1.5 Forgetting and identity
One such serious issue relates to online identity, particularly for young people. There have been numerous stories about people losing their jobs because they have posted injudicious content online. Sometimes this seems justified, and at other times, an overreaction. For instance, most of us would sympathise with teacher Ashley Payne who was dismissed from her job when she posted photographs of herself on her vacation holding a glass of wine to her private Facebook account and was reported to her principal.
What such cases demonstrate is that the boundary between personal and professional life is increasingly blurred, and what may seem like a joke between friends has the potential to be taken out of context and, with a global distribution, suddenly transmitted everywhere. When 22-year-old student Connor Riley was offered an internship at Cisco, she tweeted ‘Cisco just offered me a job! Now I have to weigh the utility of a fatty paycheck against the daily commute to San Jose and hating the work’. A Cisco employee picked it up, and something of a witch-hunt ensued as the message was shared as an example of how to lose a job (she had in fact already declined the internship). A more recent, and sinister, case is that of Paul Chambers, who, because of airport closures, was unable to fly to see his girlfriend. He tweeted ‘Crap! Robin Hood airport is closed. You've got a week and a bit to get your sh*t together otherwise I'm blowing the airport sky high!!’ This message saw him prosecuted and fined using an obscure telephony law, which resulted in him losing his job twice.
Both of these cases demonstrate the strained boundary between public communication systems and social chat. For young people who now grow up using such media, the possibility of leaving a trace of some indiscretion increases due to the time they spend in such environments and because so much of their social life is conducted there. If it is not to have a damaging effect on their lives, they need to learn techniques of handling their online identities early on and, equally, society at large needs to learn to view these in the proper light.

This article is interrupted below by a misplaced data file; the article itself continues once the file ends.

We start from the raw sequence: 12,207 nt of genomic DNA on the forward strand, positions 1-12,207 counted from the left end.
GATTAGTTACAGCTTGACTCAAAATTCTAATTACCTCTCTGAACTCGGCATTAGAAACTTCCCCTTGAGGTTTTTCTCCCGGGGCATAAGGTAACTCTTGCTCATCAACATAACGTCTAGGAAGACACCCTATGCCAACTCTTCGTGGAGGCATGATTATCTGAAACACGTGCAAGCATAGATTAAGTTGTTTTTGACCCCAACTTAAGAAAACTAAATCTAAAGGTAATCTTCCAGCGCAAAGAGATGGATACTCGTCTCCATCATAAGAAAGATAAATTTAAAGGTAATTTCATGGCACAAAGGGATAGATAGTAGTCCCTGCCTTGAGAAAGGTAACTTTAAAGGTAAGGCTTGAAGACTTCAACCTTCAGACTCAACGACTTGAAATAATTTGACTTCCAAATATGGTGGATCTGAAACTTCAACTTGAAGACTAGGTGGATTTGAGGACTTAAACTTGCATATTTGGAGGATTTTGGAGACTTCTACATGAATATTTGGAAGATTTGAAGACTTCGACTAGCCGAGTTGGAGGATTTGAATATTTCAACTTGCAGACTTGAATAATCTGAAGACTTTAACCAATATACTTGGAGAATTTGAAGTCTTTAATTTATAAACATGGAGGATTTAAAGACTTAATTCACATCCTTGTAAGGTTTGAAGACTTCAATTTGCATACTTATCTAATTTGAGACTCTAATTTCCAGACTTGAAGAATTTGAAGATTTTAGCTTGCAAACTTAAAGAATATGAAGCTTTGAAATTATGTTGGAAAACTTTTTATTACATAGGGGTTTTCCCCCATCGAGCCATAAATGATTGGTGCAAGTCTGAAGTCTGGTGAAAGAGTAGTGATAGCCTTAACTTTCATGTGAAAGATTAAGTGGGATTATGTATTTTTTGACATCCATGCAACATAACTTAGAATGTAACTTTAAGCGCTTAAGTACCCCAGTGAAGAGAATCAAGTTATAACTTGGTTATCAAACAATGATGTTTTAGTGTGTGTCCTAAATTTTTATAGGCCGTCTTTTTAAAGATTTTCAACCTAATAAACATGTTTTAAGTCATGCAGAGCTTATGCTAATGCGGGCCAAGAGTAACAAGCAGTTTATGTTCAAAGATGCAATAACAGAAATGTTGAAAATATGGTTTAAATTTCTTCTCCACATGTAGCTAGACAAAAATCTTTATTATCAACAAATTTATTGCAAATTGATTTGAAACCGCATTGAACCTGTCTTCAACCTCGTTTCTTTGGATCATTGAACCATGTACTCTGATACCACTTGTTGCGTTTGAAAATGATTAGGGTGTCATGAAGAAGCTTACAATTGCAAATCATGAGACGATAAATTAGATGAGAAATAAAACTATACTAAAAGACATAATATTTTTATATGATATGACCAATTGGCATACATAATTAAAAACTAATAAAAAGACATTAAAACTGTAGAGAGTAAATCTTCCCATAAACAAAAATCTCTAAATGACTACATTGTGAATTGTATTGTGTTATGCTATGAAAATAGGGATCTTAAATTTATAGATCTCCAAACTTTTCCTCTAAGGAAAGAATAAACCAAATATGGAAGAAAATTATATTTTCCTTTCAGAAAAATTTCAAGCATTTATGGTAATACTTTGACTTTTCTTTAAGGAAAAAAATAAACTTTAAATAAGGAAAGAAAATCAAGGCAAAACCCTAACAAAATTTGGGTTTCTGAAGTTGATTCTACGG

In his book Delete: The Virtue of Forgetting in the Digital Age Mayer-Schonberger (2009) argues that forgetting is an important psychological process. It allows us to construct new versions of our identity, which are suited to different contexts and different ages. With a digital, networked and open online memory, however, this is becoming increasingly difficult. As well as leading to the types of problems of misinterpretation and heavy-handed responses listed above, it may also affect our own personal development. We cannot shake off the memory of the inconsiderate adolescent we once were so easily because its record is always there. He proposes that internet communications have a shelf life, that they should be allowed to expire unless the individual takes specific action to preserve them.
For educators there are two main issues; the first is the extent to which they help students manage their online identity, and the second is how they manage their own boundary between personal and professional life. There are a range of options available from complete withdrawal from online life to using pseudonyms to speak openly. Knowledge of the type of information that can be gathered about you and how that might be used is important, but if it comes at the cost of a sterile online exchange where people become scared to say anything beyond a form of corporate message, then that would be a price too high for many. So developing an appropriate online persona and voice is an important skill as our digital footprint expands. As is developing a good relationship with your employer one suspects.
It is not just young people who may have behaved foolish, who need to forget or at least remould their past. Scholars make judgements, suggestions and proposals all the time. An open approach inevitably results in more such pronouncements, as scholarly output is not restricted to just conference papers and journal articles. An increase in both quantity and type of outputs (which may include casual conversations, jokes, half-thought-out ideas etc.) must increase the possibility of being wrong. Most scholars will revise their positions based on new evidence or changing circumstances. Scholarship is closely bound with authority; the opinions of scholars count because they are deemed as being an authority in this area. Will a digital audit trail reveal contradictions, which undermine current authority?
I know that I have shifted position with regard to technology over the years. In 2004 I was an advocate of LMSs, but subsequently I have become a critic of the manner in which they stifle innovation. In 2008 I wrote a (not entirely serious) blog post suggesting that you ‘Google up your life [Tip: hold Ctrl and click a link to open it in a new tab. (Hide tip)] ’ (Weller, 2008). I am certainly more wary of some of the issues around cloud computing now and would be unlikely to write such a post today (although I still find the Google suite of tools superior to those offered in-house by my university).
Do such modifications to opinion undermine the authority of The Digital Scholar? Or are they part of a natural progression as someone develops an argument in response to changing contexts? If so, is this a subtlety that everyone can appreciate? Does the process of ongoing engagement and openness create a different type of authority?
I will leave you to determine your own responses to these questions, but I would suggest that perfect digital memory is not just an issue for teenagers with hangovers.
The extract from The Digital Scholar finishes here.